Millions of customers subscribe to a basic cable package that gives them 100 channels for $50/month. Let's say that consumer XYZ watches somewhere around 10 of those channels in any given month. So, that she is wasting 85-90% of the money she's paying, right?
Couldn't she just choose to pay for only the channels she watches and save ~$45/month?
Wrong. Wrong for the simple fact that channels are not equally "valuable". You can't just say "well, I pay $50 for 100 channels, so that's 50 cents a channel. I only want to pay $5.00 for these 10 channels I actually watch". You can't say that for a couple of reasons - 1) that's not how TV plans are offered (as of right now), and 2) that's not how TV plans WOULD work if they WERE offered that way - not all channels would cost the same.
What you'd end up with is a pricing structure based off per-channel demand. Channels like ESPN that receive MASSIVE viewership could afford to charge way above and beyond their 50 cents. You'd end up paying something closer to $15-$20/month, just for the ESPN network, if not more. They can afford to do that because there's millions and millions of people that would gladly pay that amount to get their 24/7 sports fix. Less popular channels couldn't get away with that, so you'd see Fox News for $10/month, Comedy Central for $5/month, and Discovery come out for $2.50/month. The pricing structure would range from ~$20/month down to around $0.10/month for some of the lesser-watched channels, like Cspan. So, let's look at consumer XYZ's cable bill:
Ms. XYZ is still saving $5! Huzzah!
Only, that's not true either. Let's take a closer look at a pretend world where the TV model is "pay for only what you want to watch & watch everything you pay for". Channels like Cspan can afford to run off 10 cents per subscriber because of the vast number of subscribers that are forced (for lack of a better term) to pay for them. If we were to break out stations individually, and Cspan was no longer getting subsidized by the millions and millions of 10 cent contributions by people who don't actually watch it - it would have to charge those people who DO elect to pay significantly more to keep itself afloat. Let's say that only 1 out of every 100 people decide they like Cspan enough to pay for it. Well, in order to keep income the same, your price just went from $0.10/month to $10/month. Cspan just became a specialty. If you really want it, you gotta pay for it. The number of consumers is the supply-side of this equation.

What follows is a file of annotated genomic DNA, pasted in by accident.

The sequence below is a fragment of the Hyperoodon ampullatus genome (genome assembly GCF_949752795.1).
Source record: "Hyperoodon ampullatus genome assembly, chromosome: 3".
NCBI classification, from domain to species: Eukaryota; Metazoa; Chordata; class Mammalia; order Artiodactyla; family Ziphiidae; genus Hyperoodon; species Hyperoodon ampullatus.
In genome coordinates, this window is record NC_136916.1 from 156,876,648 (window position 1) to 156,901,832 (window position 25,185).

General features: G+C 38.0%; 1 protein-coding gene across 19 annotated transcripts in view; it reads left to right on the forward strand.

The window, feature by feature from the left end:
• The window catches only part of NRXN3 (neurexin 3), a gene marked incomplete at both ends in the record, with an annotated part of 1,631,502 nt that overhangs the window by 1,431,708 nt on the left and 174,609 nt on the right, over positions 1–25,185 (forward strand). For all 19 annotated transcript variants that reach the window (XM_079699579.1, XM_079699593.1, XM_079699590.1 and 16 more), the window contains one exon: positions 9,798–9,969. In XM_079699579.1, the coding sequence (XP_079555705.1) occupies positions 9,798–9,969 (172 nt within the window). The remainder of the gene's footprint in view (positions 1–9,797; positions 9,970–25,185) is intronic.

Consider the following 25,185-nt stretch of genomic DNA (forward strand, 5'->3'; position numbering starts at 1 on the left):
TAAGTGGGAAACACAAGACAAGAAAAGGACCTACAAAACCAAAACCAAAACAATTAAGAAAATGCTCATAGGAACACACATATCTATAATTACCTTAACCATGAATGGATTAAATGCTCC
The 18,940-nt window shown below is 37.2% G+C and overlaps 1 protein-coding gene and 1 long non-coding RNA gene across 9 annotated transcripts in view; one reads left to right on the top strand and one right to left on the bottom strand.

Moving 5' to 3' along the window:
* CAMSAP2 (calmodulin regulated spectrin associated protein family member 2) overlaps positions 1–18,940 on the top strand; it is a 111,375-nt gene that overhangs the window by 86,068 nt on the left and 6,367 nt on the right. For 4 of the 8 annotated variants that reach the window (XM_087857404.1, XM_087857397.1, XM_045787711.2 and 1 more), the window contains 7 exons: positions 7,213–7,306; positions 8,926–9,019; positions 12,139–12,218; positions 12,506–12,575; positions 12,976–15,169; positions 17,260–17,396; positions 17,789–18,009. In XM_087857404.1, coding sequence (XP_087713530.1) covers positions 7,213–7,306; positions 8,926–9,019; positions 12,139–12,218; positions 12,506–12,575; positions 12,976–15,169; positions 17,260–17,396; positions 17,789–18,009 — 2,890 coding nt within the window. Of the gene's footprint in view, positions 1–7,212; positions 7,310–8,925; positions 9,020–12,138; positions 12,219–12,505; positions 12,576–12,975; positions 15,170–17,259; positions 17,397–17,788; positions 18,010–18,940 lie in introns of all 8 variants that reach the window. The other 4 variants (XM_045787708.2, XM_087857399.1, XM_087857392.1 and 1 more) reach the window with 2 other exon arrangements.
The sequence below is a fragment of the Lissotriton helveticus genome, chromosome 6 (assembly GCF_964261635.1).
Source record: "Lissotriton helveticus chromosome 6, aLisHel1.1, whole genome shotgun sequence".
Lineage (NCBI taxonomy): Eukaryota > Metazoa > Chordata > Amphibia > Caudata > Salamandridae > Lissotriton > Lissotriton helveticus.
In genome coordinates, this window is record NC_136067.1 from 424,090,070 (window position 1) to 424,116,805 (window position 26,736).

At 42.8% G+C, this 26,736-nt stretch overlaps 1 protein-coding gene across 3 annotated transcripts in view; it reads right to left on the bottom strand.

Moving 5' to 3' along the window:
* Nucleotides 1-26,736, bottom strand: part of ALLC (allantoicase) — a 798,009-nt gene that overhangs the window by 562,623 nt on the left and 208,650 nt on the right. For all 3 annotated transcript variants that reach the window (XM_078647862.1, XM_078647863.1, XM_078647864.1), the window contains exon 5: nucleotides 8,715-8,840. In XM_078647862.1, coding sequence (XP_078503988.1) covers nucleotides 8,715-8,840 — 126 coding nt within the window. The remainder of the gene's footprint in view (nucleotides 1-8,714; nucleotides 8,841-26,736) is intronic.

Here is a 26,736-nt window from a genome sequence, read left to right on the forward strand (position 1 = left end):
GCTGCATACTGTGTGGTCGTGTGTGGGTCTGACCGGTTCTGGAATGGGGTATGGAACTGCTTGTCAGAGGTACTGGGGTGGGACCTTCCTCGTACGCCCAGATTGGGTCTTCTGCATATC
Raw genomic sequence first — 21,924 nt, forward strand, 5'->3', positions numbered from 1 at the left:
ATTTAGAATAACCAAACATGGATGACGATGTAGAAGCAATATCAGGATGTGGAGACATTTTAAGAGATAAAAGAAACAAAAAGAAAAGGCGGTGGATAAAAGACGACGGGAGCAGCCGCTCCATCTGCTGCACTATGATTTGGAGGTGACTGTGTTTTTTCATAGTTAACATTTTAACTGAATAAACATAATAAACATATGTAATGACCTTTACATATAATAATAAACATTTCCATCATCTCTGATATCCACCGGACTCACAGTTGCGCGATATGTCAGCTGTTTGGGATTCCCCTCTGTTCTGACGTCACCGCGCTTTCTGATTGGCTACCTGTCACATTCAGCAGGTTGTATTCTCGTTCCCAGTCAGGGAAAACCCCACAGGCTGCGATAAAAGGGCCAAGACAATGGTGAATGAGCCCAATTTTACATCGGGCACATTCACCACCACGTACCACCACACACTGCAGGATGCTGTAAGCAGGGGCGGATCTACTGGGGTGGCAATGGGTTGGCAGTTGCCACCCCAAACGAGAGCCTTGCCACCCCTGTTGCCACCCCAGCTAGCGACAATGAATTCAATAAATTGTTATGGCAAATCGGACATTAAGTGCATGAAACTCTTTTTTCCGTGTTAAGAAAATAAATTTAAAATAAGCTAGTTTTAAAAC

So let's revisit example consumer XYZ. She still only watches 10 channels/month, but now it's 9 "normal" channels and 1 "specialty" channel:
Ms. XYZ is now LOSING $5/month. If you were to actually pay for all 100 channels, your bill would be astronomical, in the neighborhood of $400/month.
So. There's one side of the argument. You're paying for the 10 channels you watch and getting the other 90 essentially for free. It's the side of the argument that the cable providers are making, and it's actually a pretty valid... if you assume that people would continue watching every channel they currently watch if they were forced to pay for them individually.
Here's the flip side of that argument:
You're no longer paying for the 10 channels you watch, and getting 90 channels for free. You're paying for every single channel. Mrs. XYZ watches the History channel, but only really one show on History. She decides that one show alone isn't worth $2.50/month for her. She is no longer a History subscriber. The same goes for TBS, Discovery, USA, TNT, and she usually goes out to watch sports anyway, so she no longer pays for ESPN.
Here's XYZ's lineup now:
Mrs. XYZ is now saving $22.50/month, but she has now 5 or 6 less shows that she's no longer watching. She's missing out! Woe is her, right? Is that right, though?
Television can be a great thing. There's nothing quite like kicking back at the end of a long day and turning on cartoons on Fox. But television can also be a terrible thing. 100's and 1000's of channels enables habits of over-consumption. There's literally always something on. It's a contributing factor to a culture that lives a sedentary lifestyle, doesn't read, doesn't do much of anything beyond passively consume bland entertainment.
If we were given a more traditional supply & demand style television system, TV would consumption become much more intention. Competition would cut out the crap. Television would lose some of their specialty channels. Some of them would just go away, some of them would find other means to deliver their content. Some people would be out of a job. There would be less things on TV that we'd watch "just because they are on". The television industry as a whole might take a slight hit, but that hit would purely be a reflection of a more efficient economic model. Most importantly, at a macroscopic level, I believe we would all live slightly better lives. That's my opinion. I could be wrong. I'm not an economist. I'm not a sociologist (I about wrote "socialist" here on accident). I just a dude who thinks about things sometimes.
“I Find Television Very Educating. Every Time Somebody Turns on the Set, I Go into the Other Room and Read a Book" - Groucho Marx -